What’s more, this is just an estimate of a base salary for the lowest level of data scientist. In reality, your total compensation would likely be higher once you factor in bonus, benefits, equity compensation, and, of course, growth potential. Burtch Works’ estimate for the base salary of a level 3 individual contributor holding a master’s degree grows to $140,000, for example, and the median base salary for a data science or data analytics manager holding a master’s degree starts at $150,000, with a level 3 manager earning $260,000.

It’s worth noting again that a data science master’s doesn’t only prepare you for a career as a data scientist: with the training you get at graduate school, you gain the skills to feasibly apply to machine learning engineer, data engineer, data architect, and senior business analyst roles, either right out of school or down the road. As with data science, the salaries in these positions are extremely high. For ease of comparison, we’ve used data from below.

To learn more about these roles, check out our relevant guides:

The bottom line: is a master’s in data science worth it?

We’ve explored what you’ll learn in a data science master’s program, the reasons for pursuing a graduate degree in data science, the costs associated with doing so, and the range of salaries master’s degree-holders in data science have access to.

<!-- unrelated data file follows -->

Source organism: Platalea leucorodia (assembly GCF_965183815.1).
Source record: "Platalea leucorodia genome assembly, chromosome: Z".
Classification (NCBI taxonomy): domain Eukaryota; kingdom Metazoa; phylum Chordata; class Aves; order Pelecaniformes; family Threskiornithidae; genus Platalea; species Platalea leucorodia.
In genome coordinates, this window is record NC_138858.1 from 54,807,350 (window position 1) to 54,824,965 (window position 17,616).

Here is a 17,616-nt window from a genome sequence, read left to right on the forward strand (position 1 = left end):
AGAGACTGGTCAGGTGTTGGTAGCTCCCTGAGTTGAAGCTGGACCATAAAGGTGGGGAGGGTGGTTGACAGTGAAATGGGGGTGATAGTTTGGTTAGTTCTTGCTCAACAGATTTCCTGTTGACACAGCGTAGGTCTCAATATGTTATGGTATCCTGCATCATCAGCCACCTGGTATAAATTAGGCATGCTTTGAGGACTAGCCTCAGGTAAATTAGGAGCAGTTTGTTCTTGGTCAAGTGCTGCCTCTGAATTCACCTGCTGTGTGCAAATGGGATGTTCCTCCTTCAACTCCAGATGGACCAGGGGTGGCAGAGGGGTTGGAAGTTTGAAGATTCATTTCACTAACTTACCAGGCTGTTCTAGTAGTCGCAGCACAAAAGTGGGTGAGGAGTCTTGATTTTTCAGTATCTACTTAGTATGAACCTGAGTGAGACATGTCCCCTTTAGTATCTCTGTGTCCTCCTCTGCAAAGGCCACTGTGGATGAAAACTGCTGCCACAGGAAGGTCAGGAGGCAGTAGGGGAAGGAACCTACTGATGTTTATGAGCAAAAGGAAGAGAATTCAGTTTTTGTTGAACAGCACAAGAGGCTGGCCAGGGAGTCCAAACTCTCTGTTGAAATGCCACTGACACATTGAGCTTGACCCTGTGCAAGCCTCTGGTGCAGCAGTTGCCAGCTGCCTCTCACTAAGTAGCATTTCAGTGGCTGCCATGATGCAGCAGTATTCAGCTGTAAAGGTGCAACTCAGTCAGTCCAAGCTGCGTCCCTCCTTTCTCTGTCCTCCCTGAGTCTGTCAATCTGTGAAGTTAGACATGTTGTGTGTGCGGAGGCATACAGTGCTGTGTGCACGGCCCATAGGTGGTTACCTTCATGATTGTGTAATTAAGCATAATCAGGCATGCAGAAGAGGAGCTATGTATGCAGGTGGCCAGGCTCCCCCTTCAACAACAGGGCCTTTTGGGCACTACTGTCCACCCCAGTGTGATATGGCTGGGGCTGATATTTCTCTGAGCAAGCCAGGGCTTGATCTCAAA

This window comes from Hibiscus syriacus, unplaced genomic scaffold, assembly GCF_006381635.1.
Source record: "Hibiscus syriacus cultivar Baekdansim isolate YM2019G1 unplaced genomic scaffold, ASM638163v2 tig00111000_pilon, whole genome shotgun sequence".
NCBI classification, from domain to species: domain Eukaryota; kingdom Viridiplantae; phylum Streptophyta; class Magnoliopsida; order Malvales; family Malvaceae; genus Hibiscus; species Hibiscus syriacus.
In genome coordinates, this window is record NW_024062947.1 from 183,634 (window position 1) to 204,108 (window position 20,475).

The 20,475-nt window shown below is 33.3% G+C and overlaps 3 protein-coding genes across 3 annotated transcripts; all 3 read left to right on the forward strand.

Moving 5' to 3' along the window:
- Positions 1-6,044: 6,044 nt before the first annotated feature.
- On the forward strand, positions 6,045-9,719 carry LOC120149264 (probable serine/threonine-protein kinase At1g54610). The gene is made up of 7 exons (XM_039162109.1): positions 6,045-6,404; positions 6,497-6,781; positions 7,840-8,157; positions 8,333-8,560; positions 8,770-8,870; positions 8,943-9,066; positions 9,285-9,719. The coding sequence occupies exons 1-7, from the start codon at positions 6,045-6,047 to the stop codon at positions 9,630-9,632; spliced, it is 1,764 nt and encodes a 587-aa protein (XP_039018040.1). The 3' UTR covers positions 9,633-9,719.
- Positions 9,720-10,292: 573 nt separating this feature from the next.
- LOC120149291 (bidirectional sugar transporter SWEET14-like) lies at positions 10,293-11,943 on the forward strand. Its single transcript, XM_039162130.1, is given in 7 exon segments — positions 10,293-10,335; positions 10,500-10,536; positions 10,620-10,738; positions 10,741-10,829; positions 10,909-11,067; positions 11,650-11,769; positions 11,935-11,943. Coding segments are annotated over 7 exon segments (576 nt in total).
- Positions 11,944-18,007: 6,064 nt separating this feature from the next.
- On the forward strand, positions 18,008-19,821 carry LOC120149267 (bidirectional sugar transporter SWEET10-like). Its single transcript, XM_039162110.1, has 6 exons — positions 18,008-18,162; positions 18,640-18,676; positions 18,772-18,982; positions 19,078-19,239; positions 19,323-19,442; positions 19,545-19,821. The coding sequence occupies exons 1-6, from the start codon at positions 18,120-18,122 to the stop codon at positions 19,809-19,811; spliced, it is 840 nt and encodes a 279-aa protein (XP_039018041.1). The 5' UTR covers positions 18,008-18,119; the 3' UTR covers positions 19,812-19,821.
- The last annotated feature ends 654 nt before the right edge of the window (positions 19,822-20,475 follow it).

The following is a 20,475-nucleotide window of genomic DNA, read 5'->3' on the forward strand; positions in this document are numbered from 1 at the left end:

So, is it worth it? Ultimately, you’ll have to decide for yourself: do you think you have sufficient aptitude for computer science and advanced mathematics to perform well? Can you successfully build out a professional network to maximize your chances of getting a high-paying job? Do you have the cash on hand to make the up-front investment, or are you willing to finance your education with loans? If you can answer yes to these questions, then there’s a good chance that pursuing a data science master’s will be worth it for you. If things go well, you stand a chance at turning a $60,000 one-time cost into a salary that offers a return on investment anywhere from 50% to over 300%, every single year.

How to maximize your chances of success? The first step is to find a program that will work for you. There are many factors that go into this decision, including the cost and modality of the program, the success rates of alumni, the requirements and prerequisites for applying students, the location, and the department profile. 

To jump-start your program research, we recommend you check out both our guide to data science master’s programs and our guide to online-only data science master’s programs. In these guides, we explain in greater detail what you should be expecting from a data science master’s and what to look for in a program. We also provide our top picks: programs that we think can best serve students from a variety of backgrounds.

If you’re interested in first learning more about what a typical data science career path looks like, we have an article that lays out what’s involved in moving from an entry-level or junior data scientist position to a senior data scientist position to, finally, an executive position like chief data officer or chief information officer.

If you’re interested in diving more deeply into how to land your first data science job, then check out our explainer on how to become a data scientist.